You have to watch this on Martin Luther to get you ready for Reformation Sunday:
Here is another one on Gutenberg:
"What a strange mixture of passions must Zaccheus have now felt, hearing one speak, as knowing both his name and his heart!"
“How far are you willing to go to protect a flawed idea? Or to overlook a mistaken assumption? Or to keep intact a broken theory? When it comes to some of our cherished theological formulas, apparently many of us are willing to go pretty far.” David Loose, Marbury E. Anderson Biblical Preaching Chair, Luther Seminary, St. Paul, MN
19He entered Jericho and was passing through it. 2A man was there named Zacchaeus; he was a chief tax collector and was rich. 3He was trying to see who Jesus was, but on account of the crowd he could not, because he was short in stature. 4So he ran ahead and climbed a sycamore tree to see him, because he was going to pass that way. 5When Jesus came to the place, he looked up and said to him, “Zacchaeus, hurry and come down; for I must stay at your house today.” 6So he hurried down and was happy to welcome him. 7All who saw it began to grumble and said, “He has gone to be the guest of one who is a sinner.” 8Zacchaeus stood there and said to the Lord, “Look, half of my possessions, Lord, I will give to the poor; and if I have defrauded anyone of anything, I will pay back four times as much.” 9Then Jesus said to him, “Today salvation has come to this house, because he too is a son of Abraham. 10For the Son of Man came to seek out and to save the lost.”
A Little Bit for Everyone
Oremus online text: http://bible.oremus.org/?passage=Luke+19:1-10&vnum=yes&version=nrsv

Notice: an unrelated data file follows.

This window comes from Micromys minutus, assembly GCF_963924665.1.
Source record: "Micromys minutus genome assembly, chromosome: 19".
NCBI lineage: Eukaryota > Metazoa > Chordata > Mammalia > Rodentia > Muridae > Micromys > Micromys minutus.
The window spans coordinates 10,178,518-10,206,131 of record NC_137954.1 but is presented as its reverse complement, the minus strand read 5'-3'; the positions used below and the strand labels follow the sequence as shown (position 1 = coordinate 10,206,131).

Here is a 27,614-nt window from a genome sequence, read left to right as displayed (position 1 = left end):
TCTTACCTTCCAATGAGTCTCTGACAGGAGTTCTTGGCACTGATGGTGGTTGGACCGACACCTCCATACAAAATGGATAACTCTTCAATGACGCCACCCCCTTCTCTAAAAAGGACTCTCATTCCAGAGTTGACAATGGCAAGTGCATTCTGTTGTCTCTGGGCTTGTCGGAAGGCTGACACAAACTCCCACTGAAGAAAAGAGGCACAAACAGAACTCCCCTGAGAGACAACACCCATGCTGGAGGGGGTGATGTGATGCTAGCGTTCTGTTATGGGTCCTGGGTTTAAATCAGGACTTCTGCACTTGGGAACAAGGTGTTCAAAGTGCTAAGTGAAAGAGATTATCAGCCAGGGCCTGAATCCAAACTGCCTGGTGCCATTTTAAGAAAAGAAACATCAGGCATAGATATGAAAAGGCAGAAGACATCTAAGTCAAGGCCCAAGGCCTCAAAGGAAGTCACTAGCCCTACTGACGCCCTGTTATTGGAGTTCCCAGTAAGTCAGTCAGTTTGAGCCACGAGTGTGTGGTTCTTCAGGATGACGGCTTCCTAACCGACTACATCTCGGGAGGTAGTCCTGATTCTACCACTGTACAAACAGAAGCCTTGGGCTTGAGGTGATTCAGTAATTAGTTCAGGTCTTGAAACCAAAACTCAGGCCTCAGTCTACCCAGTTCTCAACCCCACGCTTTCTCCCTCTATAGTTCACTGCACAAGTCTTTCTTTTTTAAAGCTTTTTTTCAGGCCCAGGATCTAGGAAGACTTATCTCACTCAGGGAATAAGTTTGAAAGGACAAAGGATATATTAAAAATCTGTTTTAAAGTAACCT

Textweek general resources: http://www.textweek.com/yearc/properc26.htm
Textweek resources for Luke’s Gospel this Sunday: http://www.textweek.com/mtlk/lk19a.htm
Some interesting articles on this passage:
William Loader’s thoughts:
Commentary by Chris Haslam
From Working Preacher: http://www.workingpreacher.org/dear_wp.aspx?article_id=421
Martin Bondi’s “The Short One” from Christianity today:
Great treasures website: http://greattreasures.org/gnt/main.do
Interesting new site by Rev. Jeremy Smith, Musings from a United Methodist Pastor:
• It can be a story of the power of gossip. The crowd had claimed Zacchaeus as a terrible person due to his status. But Zac shows the reputation does not hold water. The crowd is the sinner and Zac is still a sinner but shows how he makes up for his shortcomings. What is the crowd doing other than spreading falsehoods in this passage?
• It can be a story of the power of naming and standing up for one’s self. The crowd named Zacchaeus. Zacchaeus spoke the truth. Jesus affirmed the truth. By claiming his name a son of Abraham, Zac named who he was against who they thought he was. Perhaps then the lost Jesus refers to is the crowd not Zac…well, Zac too.
• It can be a different understanding of Salvation being not an event but a person, as Jesus says “salvation has come to this house” could be a reference to Jesus and not the changed heart that dictated an event of salvation.
From Hacking Christianity: http://hackingchristianity.net/2010/10/was-zacchaeus-really-that-bad.html
In our delight we welcome Jesus Christ as guest at our house and in the home of our hearts. Count us among the children of the covenant, among those sinners who were found when Jesus came to seek out and save those sheep that were lost. Adapted rom Prayers for Sunday and Seasons, Year C, Peter J. Scagnelli, LTP, 1992.
As you probably know the story of Zacchaeus is only found in Luke’s Gospel. Zacchaeus was a chief tax-agent. He was wealthy, not unlike the wealthy man in the Lazarus parable and the wealthy young man from 18.18. So we are see that Luke has crafted a story which is linked through geography and theme.
Zacchaeus climbs up into the tree trying to see Jesus. He wants to see and know who Jesus is. Previously the blind man (18.38), who could not see, indeed recognizes and knows who Jesus is – the Son of David. The blind see the Messiah; they are healed and follow Jesus. So you and I are meant to pause here, only sentences away, and wonder if Zacchaeus, who can see but is blind to who Jesus is, will gain his sight as well. Will his faith make him well?
Jesus, who is seeking the blind and lost, stops under the sycamore tree and tells Zacchaeus that he is coming to his home. Jesus has come and wishes to “remain,” to dwell with Zacchaeus. This is his opportunity to see who Jesus is. This is the moment when Zacchaeus will have the opportunity to welcome the living word of God into his house, and the home of his heart.